Unlike new construction, repair and restoration work involves varied and unusual operations. Also, in many instances, neither the final design nor construction budget can be established before proceeding with at least some of the work. This is particularly true in major restoration where surprises almost always greet the contractors and designers once removals are commenced and the actual existing construction can be viewed.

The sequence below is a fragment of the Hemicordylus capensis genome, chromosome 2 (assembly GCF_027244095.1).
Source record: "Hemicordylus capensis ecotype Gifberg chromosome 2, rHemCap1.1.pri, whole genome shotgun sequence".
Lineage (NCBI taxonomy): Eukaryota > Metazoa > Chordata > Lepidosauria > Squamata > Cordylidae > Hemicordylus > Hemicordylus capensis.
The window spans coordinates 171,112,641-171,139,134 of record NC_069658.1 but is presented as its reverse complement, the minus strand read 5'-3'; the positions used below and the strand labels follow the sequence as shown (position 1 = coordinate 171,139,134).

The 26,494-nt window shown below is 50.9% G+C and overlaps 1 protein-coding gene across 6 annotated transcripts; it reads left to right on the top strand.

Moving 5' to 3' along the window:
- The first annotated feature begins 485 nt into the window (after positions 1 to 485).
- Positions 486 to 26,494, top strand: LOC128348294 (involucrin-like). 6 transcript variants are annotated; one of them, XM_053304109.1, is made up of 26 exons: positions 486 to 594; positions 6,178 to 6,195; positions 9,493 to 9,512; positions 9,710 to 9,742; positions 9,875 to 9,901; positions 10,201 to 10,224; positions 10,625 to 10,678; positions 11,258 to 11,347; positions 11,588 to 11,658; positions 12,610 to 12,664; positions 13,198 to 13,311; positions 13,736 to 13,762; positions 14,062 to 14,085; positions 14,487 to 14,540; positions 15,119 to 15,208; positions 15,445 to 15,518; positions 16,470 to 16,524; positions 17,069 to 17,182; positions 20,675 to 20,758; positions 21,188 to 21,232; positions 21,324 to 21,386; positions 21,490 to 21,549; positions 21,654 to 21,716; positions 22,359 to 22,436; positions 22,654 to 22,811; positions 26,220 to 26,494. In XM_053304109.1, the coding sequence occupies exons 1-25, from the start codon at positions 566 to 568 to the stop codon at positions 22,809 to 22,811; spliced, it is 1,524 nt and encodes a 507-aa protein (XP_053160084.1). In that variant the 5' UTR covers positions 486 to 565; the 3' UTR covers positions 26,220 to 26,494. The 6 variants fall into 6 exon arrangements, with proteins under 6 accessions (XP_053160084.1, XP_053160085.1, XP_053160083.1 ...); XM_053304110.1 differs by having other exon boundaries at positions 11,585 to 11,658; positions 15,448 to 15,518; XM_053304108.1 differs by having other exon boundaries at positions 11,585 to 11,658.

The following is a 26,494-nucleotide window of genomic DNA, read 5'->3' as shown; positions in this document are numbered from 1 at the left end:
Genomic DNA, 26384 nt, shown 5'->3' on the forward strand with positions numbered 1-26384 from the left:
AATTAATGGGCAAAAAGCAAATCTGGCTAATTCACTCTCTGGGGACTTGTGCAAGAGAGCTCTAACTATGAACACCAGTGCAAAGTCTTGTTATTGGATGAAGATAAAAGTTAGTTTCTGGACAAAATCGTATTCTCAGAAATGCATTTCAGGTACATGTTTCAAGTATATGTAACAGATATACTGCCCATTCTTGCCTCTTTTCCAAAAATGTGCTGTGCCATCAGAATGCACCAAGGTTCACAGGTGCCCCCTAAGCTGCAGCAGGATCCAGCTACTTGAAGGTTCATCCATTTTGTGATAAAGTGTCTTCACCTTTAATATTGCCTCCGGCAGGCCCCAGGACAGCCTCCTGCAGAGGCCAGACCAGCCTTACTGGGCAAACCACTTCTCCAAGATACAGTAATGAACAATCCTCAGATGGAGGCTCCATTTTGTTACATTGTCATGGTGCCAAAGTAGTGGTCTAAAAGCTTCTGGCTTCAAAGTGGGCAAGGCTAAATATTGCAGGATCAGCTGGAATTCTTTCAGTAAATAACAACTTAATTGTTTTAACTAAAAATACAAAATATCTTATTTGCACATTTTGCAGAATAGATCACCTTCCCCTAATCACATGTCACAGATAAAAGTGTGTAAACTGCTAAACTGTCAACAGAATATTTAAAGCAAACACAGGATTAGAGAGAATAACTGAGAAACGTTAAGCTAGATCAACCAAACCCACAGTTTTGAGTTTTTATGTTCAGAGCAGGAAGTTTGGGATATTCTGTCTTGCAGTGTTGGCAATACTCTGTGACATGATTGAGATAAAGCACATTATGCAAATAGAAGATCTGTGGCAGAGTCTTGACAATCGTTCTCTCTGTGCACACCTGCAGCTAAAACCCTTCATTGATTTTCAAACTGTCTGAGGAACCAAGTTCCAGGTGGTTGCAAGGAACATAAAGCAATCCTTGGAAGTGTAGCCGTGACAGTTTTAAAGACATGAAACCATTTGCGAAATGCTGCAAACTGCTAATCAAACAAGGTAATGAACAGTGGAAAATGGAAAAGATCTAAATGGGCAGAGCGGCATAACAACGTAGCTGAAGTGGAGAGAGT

Repairs frequently involve working in occupied structures or facilities. Often, continuation or resumption of normal use of the facility, during or after the repair, is of top priority. The time required for the repair, whether or not normal operations can continue during its execution, and the amount of interference created are often far more important to the owner than the cost of the actual work. The client in such cases is not really interested in how much money the contractor charges, but rather in how much he saves as a result of the contractor's knowledge, ability, and resulting job performance.